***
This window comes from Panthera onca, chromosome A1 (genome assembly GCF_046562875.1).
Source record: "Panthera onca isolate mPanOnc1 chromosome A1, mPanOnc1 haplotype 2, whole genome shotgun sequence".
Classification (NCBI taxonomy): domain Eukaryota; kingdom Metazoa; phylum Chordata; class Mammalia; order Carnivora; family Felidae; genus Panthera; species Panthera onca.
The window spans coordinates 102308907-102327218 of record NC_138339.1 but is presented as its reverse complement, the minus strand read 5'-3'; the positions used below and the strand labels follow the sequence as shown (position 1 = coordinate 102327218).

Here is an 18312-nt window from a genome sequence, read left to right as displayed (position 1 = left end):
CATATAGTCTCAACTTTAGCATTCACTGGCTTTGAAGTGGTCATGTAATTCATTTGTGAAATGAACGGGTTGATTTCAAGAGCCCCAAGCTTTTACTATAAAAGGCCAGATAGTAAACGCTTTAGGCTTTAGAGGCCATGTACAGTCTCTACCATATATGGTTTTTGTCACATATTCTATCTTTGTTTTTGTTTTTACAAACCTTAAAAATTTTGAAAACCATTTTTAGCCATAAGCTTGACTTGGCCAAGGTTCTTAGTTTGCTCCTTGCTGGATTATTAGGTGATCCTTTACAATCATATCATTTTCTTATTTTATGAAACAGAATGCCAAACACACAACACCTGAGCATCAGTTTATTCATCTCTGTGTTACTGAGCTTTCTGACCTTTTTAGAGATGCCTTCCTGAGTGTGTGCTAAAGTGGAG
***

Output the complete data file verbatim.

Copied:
This window comes from Panthera onca, chromosome A1 (genome assembly GCF_046562875.1).
Source record: "Panthera onca isolate mPanOnc1 chromosome A1, mPanOnc1 haplotype 2, whole genome shotgun sequence".
Classification (NCBI taxonomy): domain Eukaryota; kingdom Metazoa; phylum Chordata; class Mammalia; order Carnivora; family Felidae; genus Panthera; species Panthera onca.
The window spans coordinates 102308907-102327218 of record NC_138339.1 but is presented as its reverse complement, the minus strand read 5'-3'; the positions used below and the strand labels follow the sequence as shown (position 1 = coordinate 102327218).

Here is an 18312-nt window from a genome sequence, read left to right as displayed (position 1 = left end):
CATATAGTCTCAACTTTAGCATTCACTGGCTTTGAAGTGGTCATGTAATTCATTTGTGAAATGAACGGGTTGATTTCAAGAGCCCCAAGCTTTTACTATAAAAGGCCAGATAGTAAACGCTTTAGGCTTTAGAGGCCATGTACAGTCTCTACCATATATGGTTTTTGTCACATATTCTATCTTTGTTTTTGTTTTTACAAACCTTAAAAATTTTGAAAACCATTTTTAGCCATAAGCTTGACTTGGCCAAGGTTCTTAGTTTGCTCCTTGCTGGATTATTAGGTGATCCTTTACAATCATATCATTTTCTTATTTTATGAAACAGAATGCCAAACACACAACACCTGAGCATCAGTTTATTCATCTCTGTGTTACTGAGCTTTCTGACCTTTTTAGAGATGCCTTCCTGAGTGTGTGCTAAAGTGGAG